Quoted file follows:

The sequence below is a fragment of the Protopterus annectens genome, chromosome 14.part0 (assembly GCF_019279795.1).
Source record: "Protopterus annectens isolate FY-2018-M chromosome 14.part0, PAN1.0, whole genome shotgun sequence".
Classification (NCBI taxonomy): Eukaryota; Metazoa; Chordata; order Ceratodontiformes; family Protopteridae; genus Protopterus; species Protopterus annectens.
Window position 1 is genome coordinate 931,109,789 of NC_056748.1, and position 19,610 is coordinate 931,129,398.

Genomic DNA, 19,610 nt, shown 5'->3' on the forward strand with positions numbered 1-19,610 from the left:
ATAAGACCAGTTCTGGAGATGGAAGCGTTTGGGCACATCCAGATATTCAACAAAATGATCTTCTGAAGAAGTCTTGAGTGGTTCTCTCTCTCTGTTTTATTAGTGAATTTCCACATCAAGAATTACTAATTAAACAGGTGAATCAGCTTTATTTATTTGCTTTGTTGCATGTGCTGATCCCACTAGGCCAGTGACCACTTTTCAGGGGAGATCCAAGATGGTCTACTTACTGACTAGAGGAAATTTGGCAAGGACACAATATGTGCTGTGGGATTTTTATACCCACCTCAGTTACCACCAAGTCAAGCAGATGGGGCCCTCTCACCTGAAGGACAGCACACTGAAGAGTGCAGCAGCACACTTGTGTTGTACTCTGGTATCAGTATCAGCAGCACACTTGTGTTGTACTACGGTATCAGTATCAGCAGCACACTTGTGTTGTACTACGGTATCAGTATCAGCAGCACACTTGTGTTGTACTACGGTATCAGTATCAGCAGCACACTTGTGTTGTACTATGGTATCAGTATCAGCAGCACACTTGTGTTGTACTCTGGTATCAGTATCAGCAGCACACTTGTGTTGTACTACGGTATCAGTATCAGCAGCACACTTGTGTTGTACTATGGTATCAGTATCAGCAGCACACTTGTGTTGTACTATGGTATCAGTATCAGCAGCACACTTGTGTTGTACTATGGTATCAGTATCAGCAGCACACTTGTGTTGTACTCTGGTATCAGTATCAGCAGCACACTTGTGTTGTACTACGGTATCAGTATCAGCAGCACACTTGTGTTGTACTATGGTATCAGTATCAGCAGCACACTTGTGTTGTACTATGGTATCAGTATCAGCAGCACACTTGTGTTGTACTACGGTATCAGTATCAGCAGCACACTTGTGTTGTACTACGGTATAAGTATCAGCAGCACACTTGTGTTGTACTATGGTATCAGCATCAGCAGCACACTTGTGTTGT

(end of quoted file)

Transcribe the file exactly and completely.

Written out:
The sequence below is a fragment of the Protopterus annectens genome, chromosome 14.part0 (assembly GCF_019279795.1).
Source record: "Protopterus annectens isolate FY-2018-M chromosome 14.part0, PAN1.0, whole genome shotgun sequence".
Classification (NCBI taxonomy): Eukaryota; Metazoa; Chordata; order Ceratodontiformes; family Protopteridae; genus Protopterus; species Protopterus annectens.
Window position 1 is genome coordinate 931,109,789 of NC_056748.1, and position 19,610 is coordinate 931,129,398.

Genomic DNA, 19,610 nt, shown 5'->3' on the forward strand with positions numbered 1-19,610 from the left:
ATAAGACCAGTTCTGGAGATGGAAGCGTTTGGGCACATCCAGATATTCAACAAAATGATCTTCTGAAGAAGTCTTGAGTGGTTCTCTCTCTCTGTTTTATTAGTGAATTTCCACATCAAGAATTACTAATTAAACAGGTGAATCAGCTTTATTTATTTGCTTTGTTGCATGTGCTGATCCCACTAGGCCAGTGACCACTTTTCAGGGGAGATCCAAGATGGTCTACTTACTGACTAGAGGAAATTTGGCAAGGACACAATATGTGCTGTGGGATTTTTATACCCACCTCAGTTACCACCAAGTCAAGCAGATGGGGCCCTCTCACCTGAAGGACAGCACACTGAAGAGTGCAGCAGCACACTTGTGTTGTACTCTGGTATCAGTATCAGCAGCACACTTGTGTTGTACTACGGTATCAGTATCAGCAGCACACTTGTGTTGTACTACGGTATCAGTATCAGCAGCACACTTGTGTTGTACTACGGTATCAGTATCAGCAGCACACTTGTGTTGTACTATGGTATCAGTATCAGCAGCACACTTGTGTTGTACTCTGGTATCAGTATCAGCAGCACACTTGTGTTGTACTACGGTATCAGTATCAGCAGCACACTTGTGTTGTACTATGGTATCAGTATCAGCAGCACACTTGTGTTGTACTATGGTATCAGTATCAGCAGCACACTTGTGTTGTACTATGGTATCAGTATCAGCAGCACACTTGTGTTGTACTCTGGTATCAGTATCAGCAGCACACTTGTGTTGTACTACGGTATCAGTATCAGCAGCACACTTGTGTTGTACTATGGTATCAGTATCAGCAGCACACTTGTGTTGTACTATGGTATCAGTATCAGCAGCACACTTGTGTTGTACTACGGTATCAGTATCAGCAGCACACTTGTGTTGTACTACGGTATAAGTATCAGCAGCACACTTGTGTTGTACTATGGTATCAGCATCAGCAGCACACTTGTGTTGT